N2 - N-Acetyl-S-[2-carboxy-1-(1H-imidazol-4-yl)ethyl]-L-cysteine (I), a new imidazole compound with a sulfur-containing side chain, was isolated from normal human urine by ion-exchange column chromatography, and characterized by physicochemical analyses involving 1H-NMR spectrometry, mass spectrometry and high-voltage paper electrophoresis as well as chemical synthesis. Approximately five milligrams of crystals of the compound were obtained from 450 litres of the urine. Compound I was synthesized by the addition of N-acetyl-L-cysteine to urocanic acid. The compound was also formed by incubation of S-[2-carboxy-1-(1H-imidazol-4-yl)ethyl]-L-cysteine (II) with acetyl-CoA in the use of rat kidney or liver homogenate as an enzyme source in a Tris buffer at pH 7.4. Rat brain and spleen homogenates were the less or no effective preparations as the enzyme source. On the other hand, little N-acetylation of a diastereomer of compound II occurred in enzymatic reactions with rat tissue homogenates. Compound I was degraded to compound II by rat kidney or liver homogenate. These results suggest that compound I is a new N-acetylated metabolite of compound II, a compound previously found in human urine, and that the acetylating enzyme recognizes stereoisomerism of asymmetric carbon atoms on the molecule of compound II. These findings support an alternative pathway of L-histidine catabolism initiated by the adduction of glutathione and/or cysteine to urocanic acid, the first catabolite of histidine.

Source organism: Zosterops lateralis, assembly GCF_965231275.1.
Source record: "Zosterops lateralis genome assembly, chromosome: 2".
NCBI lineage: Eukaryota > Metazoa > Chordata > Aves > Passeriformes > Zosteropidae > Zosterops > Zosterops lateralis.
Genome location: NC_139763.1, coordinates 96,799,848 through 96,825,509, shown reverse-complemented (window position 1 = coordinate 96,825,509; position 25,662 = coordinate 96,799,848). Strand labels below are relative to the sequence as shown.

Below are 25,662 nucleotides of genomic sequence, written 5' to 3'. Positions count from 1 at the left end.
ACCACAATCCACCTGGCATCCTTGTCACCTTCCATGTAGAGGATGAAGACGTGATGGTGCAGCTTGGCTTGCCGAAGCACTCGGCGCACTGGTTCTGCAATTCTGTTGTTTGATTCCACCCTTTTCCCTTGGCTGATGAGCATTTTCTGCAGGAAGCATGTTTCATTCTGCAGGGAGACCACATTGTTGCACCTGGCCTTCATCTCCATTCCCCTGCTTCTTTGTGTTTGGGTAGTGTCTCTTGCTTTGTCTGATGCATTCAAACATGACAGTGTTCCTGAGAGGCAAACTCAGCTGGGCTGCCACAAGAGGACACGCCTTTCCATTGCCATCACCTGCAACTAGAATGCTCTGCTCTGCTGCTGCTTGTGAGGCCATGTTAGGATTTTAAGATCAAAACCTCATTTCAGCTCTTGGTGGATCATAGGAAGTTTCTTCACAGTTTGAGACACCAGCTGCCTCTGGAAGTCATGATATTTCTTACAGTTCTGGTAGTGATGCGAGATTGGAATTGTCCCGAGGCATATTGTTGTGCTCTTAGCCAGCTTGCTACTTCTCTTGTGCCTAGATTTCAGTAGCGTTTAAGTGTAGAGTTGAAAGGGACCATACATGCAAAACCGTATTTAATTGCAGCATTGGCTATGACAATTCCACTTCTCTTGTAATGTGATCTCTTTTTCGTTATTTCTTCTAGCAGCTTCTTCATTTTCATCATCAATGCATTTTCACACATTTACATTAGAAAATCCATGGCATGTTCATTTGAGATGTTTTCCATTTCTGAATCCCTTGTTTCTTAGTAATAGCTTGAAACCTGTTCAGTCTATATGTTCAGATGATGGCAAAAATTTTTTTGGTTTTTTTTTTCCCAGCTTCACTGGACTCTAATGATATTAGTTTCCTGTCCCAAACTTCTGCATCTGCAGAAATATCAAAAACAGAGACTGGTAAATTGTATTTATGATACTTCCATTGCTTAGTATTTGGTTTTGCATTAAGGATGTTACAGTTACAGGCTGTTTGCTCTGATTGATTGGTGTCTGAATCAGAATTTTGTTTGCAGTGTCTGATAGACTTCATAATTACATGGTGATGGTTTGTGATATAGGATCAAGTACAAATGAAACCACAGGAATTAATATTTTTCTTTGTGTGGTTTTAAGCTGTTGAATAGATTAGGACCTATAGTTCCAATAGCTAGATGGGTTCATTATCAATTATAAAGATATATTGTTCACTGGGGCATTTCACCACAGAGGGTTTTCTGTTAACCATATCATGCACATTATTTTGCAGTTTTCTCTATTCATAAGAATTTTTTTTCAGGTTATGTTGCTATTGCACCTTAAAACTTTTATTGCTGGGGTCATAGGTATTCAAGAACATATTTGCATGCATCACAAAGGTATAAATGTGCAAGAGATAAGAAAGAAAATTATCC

AB - N-Acetyl-S-[2-carboxy-1-(1H-imidazol-4-yl)ethyl]-L-cysteine (I), a new imidazole compound with a sulfur-containing side chain, was isolated from normal human urine by ion-exchange column chromatography, and characterized by physicochemical analyses involving 1H-NMR spectrometry, mass spectrometry and high-voltage paper electrophoresis as well as chemical synthesis. Approximately five milligrams of crystals of the compound were obtained from 450 litres of the urine. Compound I was synthesized by the addition of N-acetyl-L-cysteine to urocanic acid. The compound was also formed by incubation of S-[2-carboxy-1-(1H-imidazol-4-yl)ethyl]-L-cysteine (II) with acetyl-CoA in the use of rat kidney or liver homogenate as an enzyme source in a Tris buffer at pH 7.4. Rat brain and spleen homogenates were the less or no effective preparations as the enzyme source. On the other hand, little N-acetylation of a diastereomer of compound II occurred in enzymatic reactions with rat tissue homogenates. Compound I was degraded to compound II by rat kidney or liver homogenate. These results suggest that compound I is a new N-acetylated metabolite of compound II, a compound previously found in human urine, and that the acetylating enzyme recognizes stereoisomerism of asymmetric carbon atoms on the molecule of compound II. These findings support an alternative pathway of L-histidine catabolism initiated by the adduction of glutathione and/or cysteine to urocanic acid, the first catabolite of histidine.

KW - Histidine

KW - Human

KW - Mass spectrometry

KW - N-Acetyl-L-cysteine

KW - NMR spectrometry

KW - Rat

KW - Urine

KW - Urocanic acid